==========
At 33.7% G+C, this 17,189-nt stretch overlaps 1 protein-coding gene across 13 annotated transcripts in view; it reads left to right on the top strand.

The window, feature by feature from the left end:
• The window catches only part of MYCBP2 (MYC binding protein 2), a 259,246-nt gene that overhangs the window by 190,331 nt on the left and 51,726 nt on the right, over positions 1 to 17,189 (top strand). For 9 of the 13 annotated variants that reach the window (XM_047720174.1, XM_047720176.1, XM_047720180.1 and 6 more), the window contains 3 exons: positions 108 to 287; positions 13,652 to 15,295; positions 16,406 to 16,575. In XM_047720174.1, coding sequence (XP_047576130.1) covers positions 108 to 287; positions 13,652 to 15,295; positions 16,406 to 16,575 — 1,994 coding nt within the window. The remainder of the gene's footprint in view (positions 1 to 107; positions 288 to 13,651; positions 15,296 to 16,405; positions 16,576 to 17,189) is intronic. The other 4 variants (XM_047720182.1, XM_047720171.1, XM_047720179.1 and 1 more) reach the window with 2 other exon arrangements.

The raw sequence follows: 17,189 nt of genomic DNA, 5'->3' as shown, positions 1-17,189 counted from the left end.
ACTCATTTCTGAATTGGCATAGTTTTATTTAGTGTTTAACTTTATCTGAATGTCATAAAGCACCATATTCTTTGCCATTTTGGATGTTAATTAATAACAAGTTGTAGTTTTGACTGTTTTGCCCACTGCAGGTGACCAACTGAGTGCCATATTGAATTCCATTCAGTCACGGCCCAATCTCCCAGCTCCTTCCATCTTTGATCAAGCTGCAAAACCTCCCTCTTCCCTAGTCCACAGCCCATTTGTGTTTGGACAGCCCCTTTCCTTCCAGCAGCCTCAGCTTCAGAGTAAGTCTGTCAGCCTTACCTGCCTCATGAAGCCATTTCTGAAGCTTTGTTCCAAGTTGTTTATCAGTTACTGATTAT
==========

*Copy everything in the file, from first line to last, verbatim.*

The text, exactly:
At 33.7% G+C, this 17,189-nt stretch overlaps 1 protein-coding gene across 13 annotated transcripts in view; it reads left to right on the top strand.

The window, feature by feature from the left end:
• The window catches only part of MYCBP2 (MYC binding protein 2), a 259,246-nt gene that overhangs the window by 190,331 nt on the left and 51,726 nt on the right, over positions 1 to 17,189 (top strand). For 9 of the 13 annotated variants that reach the window (XM_047720174.1, XM_047720176.1, XM_047720180.1 and 6 more), the window contains 3 exons: positions 108 to 287; positions 13,652 to 15,295; positions 16,406 to 16,575. In XM_047720174.1, coding sequence (XP_047576130.1) covers positions 108 to 287; positions 13,652 to 15,295; positions 16,406 to 16,575 — 1,994 coding nt within the window. The remainder of the gene's footprint in view (positions 1 to 107; positions 288 to 13,651; positions 15,296 to 16,405; positions 16,576 to 17,189) is intronic. The other 4 variants (XM_047720182.1, XM_047720171.1, XM_047720179.1 and 1 more) reach the window with 2 other exon arrangements.

The raw sequence follows: 17,189 nt of genomic DNA, 5'->3' as shown, positions 1-17,189 counted from the left end.
ACTCATTTCTGAATTGGCATAGTTTTATTTAGTGTTTAACTTTATCTGAATGTCATAAAGCACCATATTCTTTGCCATTTTGGATGTTAATTAATAACAAGTTGTAGTTTTGACTGTTTTGCCCACTGCAGGTGACCAACTGAGTGCCATATTGAATTCCATTCAGTCACGGCCCAATCTCCCAGCTCCTTCCATCTTTGATCAAGCTGCAAAACCTCCCTCTTCCCTAGTCCACAGCCCATTTGTGTTTGGACAGCCCCTTTCCTTCCAGCAGCCTCAGCTTCAGAGTAAGTCTGTCAGCCTTACCTGCCTCATGAAGCCATTTCTGAAGCTTTGTTCCAAGTTGTTTATCAGTTACTGATTAT